Monday, November 24, 2008

International Schools Search

As many of you know, I'm currently looking for a new locale for the 2009/2010 academic year. I'm primarily looking for jobs as an English or ESL teacher in international schools.

Two months into my search, I now have notebooks full of information about schools, cities, cost of living, etc. This is what I've found to be essential information:

1) The school's profile on Search Associates, a company that brings together schools and candidates on the international education scene
2) Any reviews of the school on International Schools Review, looking for well-written balanced reviews and not just rants about this and that director the poster didn't get on with
3) The school's own website
4) Lonely Planet information about the city and country
5) Conversations in expatriate forums and teacher forums, such as Dave's ESL Cafe & Expat Exchange
6) Blogs from other expatriates living or teaching in the locality

I write down the name of the school and thoroughly go through steps 1 and 2. I highlight good information in green, such as "school has 90% North American staff" and bad information in red "school offers 3 month contracts." Then I look at the red and the green and decide if the school is

1) a green light - go ahead and check it out!
2) a yellow light - looks good, but there are some questions to ask and things to look out for
3) a red light - avoid this school/it's not a good fit for me

If the school is a green light then I go ahead and look up all the other relevant information.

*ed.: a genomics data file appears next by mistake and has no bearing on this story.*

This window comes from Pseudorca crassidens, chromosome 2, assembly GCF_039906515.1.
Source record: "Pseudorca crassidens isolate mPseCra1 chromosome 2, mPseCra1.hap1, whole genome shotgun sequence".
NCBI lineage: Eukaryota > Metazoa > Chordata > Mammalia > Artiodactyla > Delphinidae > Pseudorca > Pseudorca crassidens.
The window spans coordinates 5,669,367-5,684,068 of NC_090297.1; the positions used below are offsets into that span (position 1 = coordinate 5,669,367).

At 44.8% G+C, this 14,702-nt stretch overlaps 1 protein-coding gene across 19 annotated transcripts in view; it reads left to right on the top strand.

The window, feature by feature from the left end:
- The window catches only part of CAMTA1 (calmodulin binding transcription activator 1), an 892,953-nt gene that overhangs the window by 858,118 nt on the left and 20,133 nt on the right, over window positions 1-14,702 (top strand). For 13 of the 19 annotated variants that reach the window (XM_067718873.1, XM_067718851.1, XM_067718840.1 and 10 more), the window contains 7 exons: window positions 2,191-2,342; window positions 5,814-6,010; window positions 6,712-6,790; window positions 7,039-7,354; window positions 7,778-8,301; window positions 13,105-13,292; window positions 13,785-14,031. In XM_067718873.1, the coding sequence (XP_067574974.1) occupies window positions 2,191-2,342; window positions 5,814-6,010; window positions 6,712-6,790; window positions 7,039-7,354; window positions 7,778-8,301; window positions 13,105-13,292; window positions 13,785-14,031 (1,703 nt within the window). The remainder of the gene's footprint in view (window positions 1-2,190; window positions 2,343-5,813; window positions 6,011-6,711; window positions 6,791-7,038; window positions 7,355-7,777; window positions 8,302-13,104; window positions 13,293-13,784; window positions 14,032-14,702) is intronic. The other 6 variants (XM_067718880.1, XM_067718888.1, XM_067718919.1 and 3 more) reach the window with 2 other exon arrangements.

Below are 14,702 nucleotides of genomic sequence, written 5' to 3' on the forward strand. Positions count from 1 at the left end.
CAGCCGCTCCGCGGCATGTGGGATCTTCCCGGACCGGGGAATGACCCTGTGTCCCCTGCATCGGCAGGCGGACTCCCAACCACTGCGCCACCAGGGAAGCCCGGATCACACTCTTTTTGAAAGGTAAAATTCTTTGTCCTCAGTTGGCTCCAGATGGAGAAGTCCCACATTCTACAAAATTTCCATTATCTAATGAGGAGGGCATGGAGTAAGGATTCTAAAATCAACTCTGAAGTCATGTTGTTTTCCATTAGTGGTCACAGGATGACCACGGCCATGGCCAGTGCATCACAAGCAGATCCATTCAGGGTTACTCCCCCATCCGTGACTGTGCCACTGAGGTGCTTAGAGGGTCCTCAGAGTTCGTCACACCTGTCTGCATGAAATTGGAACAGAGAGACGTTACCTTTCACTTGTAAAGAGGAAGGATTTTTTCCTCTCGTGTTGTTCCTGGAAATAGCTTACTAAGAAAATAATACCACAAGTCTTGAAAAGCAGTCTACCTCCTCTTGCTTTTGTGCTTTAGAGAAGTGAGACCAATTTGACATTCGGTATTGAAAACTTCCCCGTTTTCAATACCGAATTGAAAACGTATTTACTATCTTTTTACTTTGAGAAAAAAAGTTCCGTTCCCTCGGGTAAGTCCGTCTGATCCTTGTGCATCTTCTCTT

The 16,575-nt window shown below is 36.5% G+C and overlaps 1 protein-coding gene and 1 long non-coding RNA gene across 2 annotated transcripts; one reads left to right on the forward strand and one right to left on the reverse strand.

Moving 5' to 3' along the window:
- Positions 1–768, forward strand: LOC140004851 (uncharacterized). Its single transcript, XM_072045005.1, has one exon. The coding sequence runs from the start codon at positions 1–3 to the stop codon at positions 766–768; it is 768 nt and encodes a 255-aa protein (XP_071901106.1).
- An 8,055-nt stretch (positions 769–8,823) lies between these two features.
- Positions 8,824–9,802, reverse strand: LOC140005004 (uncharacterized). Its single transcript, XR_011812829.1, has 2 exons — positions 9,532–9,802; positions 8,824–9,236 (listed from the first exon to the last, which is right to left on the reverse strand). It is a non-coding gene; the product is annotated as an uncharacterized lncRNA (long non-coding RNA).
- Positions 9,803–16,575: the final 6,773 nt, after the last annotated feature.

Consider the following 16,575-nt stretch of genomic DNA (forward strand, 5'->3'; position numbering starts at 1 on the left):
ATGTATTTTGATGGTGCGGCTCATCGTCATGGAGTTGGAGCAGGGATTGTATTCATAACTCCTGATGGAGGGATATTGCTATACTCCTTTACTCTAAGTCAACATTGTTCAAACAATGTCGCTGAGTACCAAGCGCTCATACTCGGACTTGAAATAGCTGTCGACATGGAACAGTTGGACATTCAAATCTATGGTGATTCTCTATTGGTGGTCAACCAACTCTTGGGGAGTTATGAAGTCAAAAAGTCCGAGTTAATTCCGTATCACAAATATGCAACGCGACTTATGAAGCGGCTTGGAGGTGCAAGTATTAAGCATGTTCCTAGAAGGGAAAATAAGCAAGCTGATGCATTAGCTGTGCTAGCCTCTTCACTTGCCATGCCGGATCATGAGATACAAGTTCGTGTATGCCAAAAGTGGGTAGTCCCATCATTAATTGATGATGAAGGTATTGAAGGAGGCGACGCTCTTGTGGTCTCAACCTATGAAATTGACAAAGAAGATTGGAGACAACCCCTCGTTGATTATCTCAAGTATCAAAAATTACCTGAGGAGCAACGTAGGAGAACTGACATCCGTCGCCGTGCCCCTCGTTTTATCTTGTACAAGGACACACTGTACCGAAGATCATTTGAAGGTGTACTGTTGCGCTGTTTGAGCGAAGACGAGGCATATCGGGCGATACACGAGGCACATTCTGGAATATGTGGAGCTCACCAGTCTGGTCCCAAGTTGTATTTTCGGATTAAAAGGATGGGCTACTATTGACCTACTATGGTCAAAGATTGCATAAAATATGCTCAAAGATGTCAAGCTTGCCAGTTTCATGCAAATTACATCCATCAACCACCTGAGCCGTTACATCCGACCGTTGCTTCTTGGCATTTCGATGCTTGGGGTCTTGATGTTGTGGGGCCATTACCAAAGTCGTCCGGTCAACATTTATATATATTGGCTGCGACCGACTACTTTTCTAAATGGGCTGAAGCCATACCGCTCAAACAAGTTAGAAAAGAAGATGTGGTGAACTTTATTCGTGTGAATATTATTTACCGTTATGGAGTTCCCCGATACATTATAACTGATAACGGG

So, armed with my trusty red, green and yellow highlighters, I've got some research to do. : )

To read more about how to become an international teacher, see here:

How to Start a Career as an International Teacher

Thursday, November 13, 2008

Searching for Bombs, Chemical Weapons or What?

After becoming extremely frustrated last week when my mail was searched, after I left the premises of the courier's office, I wrote an article about how to mail packages in Pakistan. I could not believe that the man did not search the package in front of me, but waited until I left and then searched it. He called me when he found something he thought was questionable in the package, and after reaching home I had to go all the back to the office. I guess the Pakistani government gives mail services permission to search for bombs, chemical warfare or whatnot in any package being sent locally or internationally. Here's all the ins and out of sending mail from Pakistan: